Citicorp, Reducing Price, Revives Sale of AMBAC
Bloodied but unbowed, Citicorp has revamped terms for the sale of shares in its municipal-bonds insurance subsidiary just weeks after withdrawing the deal due to lack of investor interest.
Market sources said that Salomon Brothers could complete the sale of 17.6 million shares of AMBAC Indemnity Corp. as early as Thursday night, but the price will be lower than what the giant money-center bank was seeking a few weeks ago.
"It took a little bit of time to figure out just what price people are willing to pay," said one capital markets specialist.
Indications are that the shares will be sold at a price of just $20 to $21 each, raising a total of just $352 to $370 million. That is well below the $395 million to $465 million discussed in June. After the offering, Citicorp will own just under 50% of AMBAC.
A Citicorp spokeswoman declined to comment on the offering. A Salomon Brothers official also declined to comment other than to confirm that AMBAC is back on the market.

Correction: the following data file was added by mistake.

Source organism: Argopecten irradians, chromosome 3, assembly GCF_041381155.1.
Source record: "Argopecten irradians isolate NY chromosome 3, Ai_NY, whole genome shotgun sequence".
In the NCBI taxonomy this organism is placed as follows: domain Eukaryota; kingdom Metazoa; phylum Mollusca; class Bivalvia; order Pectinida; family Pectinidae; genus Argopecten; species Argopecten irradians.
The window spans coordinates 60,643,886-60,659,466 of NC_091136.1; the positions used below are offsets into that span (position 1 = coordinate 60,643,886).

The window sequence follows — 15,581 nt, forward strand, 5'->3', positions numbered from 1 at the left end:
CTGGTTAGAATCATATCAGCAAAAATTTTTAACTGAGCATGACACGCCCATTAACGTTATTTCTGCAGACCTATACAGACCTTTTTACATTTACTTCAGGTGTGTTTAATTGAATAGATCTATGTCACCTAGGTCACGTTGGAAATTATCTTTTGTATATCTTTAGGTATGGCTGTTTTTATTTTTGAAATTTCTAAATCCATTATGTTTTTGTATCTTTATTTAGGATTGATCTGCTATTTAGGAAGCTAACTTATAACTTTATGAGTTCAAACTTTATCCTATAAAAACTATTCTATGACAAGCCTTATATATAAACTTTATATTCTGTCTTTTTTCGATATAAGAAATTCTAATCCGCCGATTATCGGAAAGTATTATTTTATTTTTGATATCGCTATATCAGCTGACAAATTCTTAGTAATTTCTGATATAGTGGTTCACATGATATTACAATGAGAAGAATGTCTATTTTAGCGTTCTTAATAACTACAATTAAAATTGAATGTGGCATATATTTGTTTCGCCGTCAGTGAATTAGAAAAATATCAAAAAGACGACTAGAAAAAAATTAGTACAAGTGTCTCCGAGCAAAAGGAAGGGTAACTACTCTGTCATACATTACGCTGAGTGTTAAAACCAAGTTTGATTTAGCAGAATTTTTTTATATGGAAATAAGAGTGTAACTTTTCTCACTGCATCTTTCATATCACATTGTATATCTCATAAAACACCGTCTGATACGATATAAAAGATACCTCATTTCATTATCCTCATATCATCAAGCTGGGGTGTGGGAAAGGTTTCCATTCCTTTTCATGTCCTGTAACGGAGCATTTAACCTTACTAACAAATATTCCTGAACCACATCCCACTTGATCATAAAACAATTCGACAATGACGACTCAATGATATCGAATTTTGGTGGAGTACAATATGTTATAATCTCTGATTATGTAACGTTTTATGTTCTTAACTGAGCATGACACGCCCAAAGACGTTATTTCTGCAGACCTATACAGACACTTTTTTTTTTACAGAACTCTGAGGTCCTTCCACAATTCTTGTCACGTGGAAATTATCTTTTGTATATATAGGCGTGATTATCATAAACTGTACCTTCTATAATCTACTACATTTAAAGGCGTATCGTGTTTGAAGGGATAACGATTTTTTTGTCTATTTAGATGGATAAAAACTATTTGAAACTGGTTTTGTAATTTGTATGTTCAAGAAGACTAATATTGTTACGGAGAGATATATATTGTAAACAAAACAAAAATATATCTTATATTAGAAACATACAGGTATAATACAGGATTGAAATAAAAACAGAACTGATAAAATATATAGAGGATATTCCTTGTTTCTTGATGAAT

Besides raising cash, selling AMBAC will benefit Citicorp by freeing roughly $2 billion in sorely needed capital.
Compliance in Reach
The nation's largest bank reported total capital equal to 7.5% of risk-weighted assets, below the standards that take effect at the end of 1992. The sale is expected to bring Citicorp into line with those standards.
Because Citicorp delayed the sale over the end of the second quarter, the bank will have to wait another three months before showing the effect of the sale in its financial statements.
Pricing the AMBAC sale was complicated by the poor performance of AMBAC's closest competitor, MBIA. MBIA Inc. saw its stock price drop from $34.625 at the end of May to $30.625 Tuesday. It was trading Wednesday at $29.875. The weakness of that stock likely made some investors leery of paying too much for AMBAC.